Passionate people don’t have popular opinions. Everybody sounds crazy when they believe in something. You don’t have to agree with me, but I believe in butterflies and I’m sticking to my guns about it. Listen, just because you’ve never sprouted wings doesn’t make it impossible. When we were kids, the soaring, majestic butterflies were all we ever dreamed of becoming and now you are convinced that was just a fairy tale, designed to make gullible children believe in something better than the truth. If you just listen, butterflies make sense, or at the very least they aren’t as unrealistic as you make them out to be. Sure, they seem a little fantastical, but it’s not like we have anything else to explain our lives and I figure this idea is as good as any.
As caterpillars, we spend our whole lives roaming aimlessly and eating. We know that one day, one day very soon for you and me, we will weave a husk around ourselves and be completely unresponsive for days. Then, one morning all our friends will come in a somber procession to check on us and find the cocoon broken open and empty. After that, who knows what happens? Look, I know it’s scary. One day you are a perfectly healthy caterpillar, the next you go insane and craft what seems to be a coffin for yourself to settle into and wait for some gruesome murder. We might as well be preparing for the slaughter from the day we hatch and set forth into the world. The cocoon is nothing more than a weapon to kill us off with our own dignity instead of being gobbled up by an enormous beast. That answer might satisfy you, but it doesn’t work for me. What is the point if all we are here to do is get fat and then die?
No one has ever told us anything that makes sense about what’s happening to us. The butterfly theory at least gives me something to work with, something to care about, even something to hope for. You know the stories they tell about butterflies. If that is true, then when we go into the cocoon, we change somehow, unfurling a pair of wings that has been lying already made in our bodies since we were born. We become dainty, delicate creatures beloved by all. Do you know what they say butterflies do? They create life. They spend all their time drinking nectar from blossoms and sharing their pollen to grow other flowers. I even heard once that the reason some of our food can grow at all is because the butterflies bless it. All we do right now is consume things. We eat and we sleep and we get up to gorge ourselves all over again. Aren’t you tired of that endlessness? How exhausting it is to have no dreams or goals. If this is our purpose, we are nothing more than parasites, disintegrating nature around us. There is nothing wrong with wanting more out of life.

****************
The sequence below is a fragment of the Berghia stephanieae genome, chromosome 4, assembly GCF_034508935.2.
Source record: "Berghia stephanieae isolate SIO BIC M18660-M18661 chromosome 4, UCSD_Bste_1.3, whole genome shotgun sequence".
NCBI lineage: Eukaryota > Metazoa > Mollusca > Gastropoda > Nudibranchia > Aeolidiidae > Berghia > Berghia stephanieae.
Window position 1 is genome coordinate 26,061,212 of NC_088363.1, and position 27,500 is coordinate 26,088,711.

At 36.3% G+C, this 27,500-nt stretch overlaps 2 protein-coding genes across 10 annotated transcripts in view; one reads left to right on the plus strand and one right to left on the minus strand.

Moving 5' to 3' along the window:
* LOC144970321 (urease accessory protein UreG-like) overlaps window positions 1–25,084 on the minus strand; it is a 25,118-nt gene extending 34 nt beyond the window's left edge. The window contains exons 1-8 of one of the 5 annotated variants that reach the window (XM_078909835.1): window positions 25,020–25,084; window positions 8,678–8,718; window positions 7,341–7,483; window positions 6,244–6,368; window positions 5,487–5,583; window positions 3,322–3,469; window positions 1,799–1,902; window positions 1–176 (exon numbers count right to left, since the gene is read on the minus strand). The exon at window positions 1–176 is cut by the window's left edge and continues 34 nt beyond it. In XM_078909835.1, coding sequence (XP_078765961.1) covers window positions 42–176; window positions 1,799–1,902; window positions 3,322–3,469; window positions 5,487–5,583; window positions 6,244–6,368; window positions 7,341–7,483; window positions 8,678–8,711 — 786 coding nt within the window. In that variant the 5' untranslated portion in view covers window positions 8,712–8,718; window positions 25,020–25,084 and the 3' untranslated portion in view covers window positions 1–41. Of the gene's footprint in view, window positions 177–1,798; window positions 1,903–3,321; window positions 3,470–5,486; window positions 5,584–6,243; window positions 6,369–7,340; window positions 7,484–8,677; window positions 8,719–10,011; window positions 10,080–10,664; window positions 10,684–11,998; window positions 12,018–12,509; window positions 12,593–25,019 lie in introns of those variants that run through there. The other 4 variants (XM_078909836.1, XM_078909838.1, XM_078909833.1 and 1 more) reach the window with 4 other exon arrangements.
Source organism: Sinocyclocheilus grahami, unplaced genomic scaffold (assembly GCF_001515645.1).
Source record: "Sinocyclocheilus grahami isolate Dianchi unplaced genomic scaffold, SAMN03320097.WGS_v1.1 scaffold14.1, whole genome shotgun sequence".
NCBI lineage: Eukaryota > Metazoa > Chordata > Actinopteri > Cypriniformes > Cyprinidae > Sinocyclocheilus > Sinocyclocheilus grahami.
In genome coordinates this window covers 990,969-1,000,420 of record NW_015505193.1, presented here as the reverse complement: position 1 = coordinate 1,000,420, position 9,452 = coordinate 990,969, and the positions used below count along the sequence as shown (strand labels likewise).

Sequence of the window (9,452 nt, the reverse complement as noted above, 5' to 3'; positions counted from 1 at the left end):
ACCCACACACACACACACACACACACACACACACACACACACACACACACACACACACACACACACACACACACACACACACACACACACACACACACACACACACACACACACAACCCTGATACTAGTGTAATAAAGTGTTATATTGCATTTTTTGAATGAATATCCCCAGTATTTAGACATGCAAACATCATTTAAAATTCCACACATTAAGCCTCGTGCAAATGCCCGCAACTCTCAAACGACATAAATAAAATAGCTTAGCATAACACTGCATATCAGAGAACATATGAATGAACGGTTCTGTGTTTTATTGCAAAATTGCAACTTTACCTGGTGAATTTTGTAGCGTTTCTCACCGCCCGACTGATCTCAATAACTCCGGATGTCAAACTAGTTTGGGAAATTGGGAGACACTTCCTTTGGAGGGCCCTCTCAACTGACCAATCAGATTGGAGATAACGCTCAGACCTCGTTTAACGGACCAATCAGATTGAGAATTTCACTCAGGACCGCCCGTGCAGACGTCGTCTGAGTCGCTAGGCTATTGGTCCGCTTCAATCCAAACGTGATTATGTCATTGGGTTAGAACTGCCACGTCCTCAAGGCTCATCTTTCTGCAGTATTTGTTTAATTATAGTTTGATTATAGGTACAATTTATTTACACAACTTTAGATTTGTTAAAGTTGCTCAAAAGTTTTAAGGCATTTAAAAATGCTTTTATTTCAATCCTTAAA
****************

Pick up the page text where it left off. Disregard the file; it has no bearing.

No, scratch that. I don’t want more from life, I want to have a reason to be here. I want to give more to life. All I have done since I hatched is let the garden feed me. What does that accomplish? If the cocoon is the end of us, why do we bother to be here in the first place? It’s not like we can put it off. When it’s our time to wrap ourselves up, we can’t say “Oh sorry, I’d rather not let nature take me away permanently and that’s that.” But if we come out of the cocoon with wings and the ability to scatter life, this whole mindless existence has been preparation. I can handle preparation. What I can’t handle is how you can live without any inkling of a purpose. It doesn’t make sense. Don’t use the excuse of being just a caterpillar, because if worms can be useful by digging through the dirt then we should be too.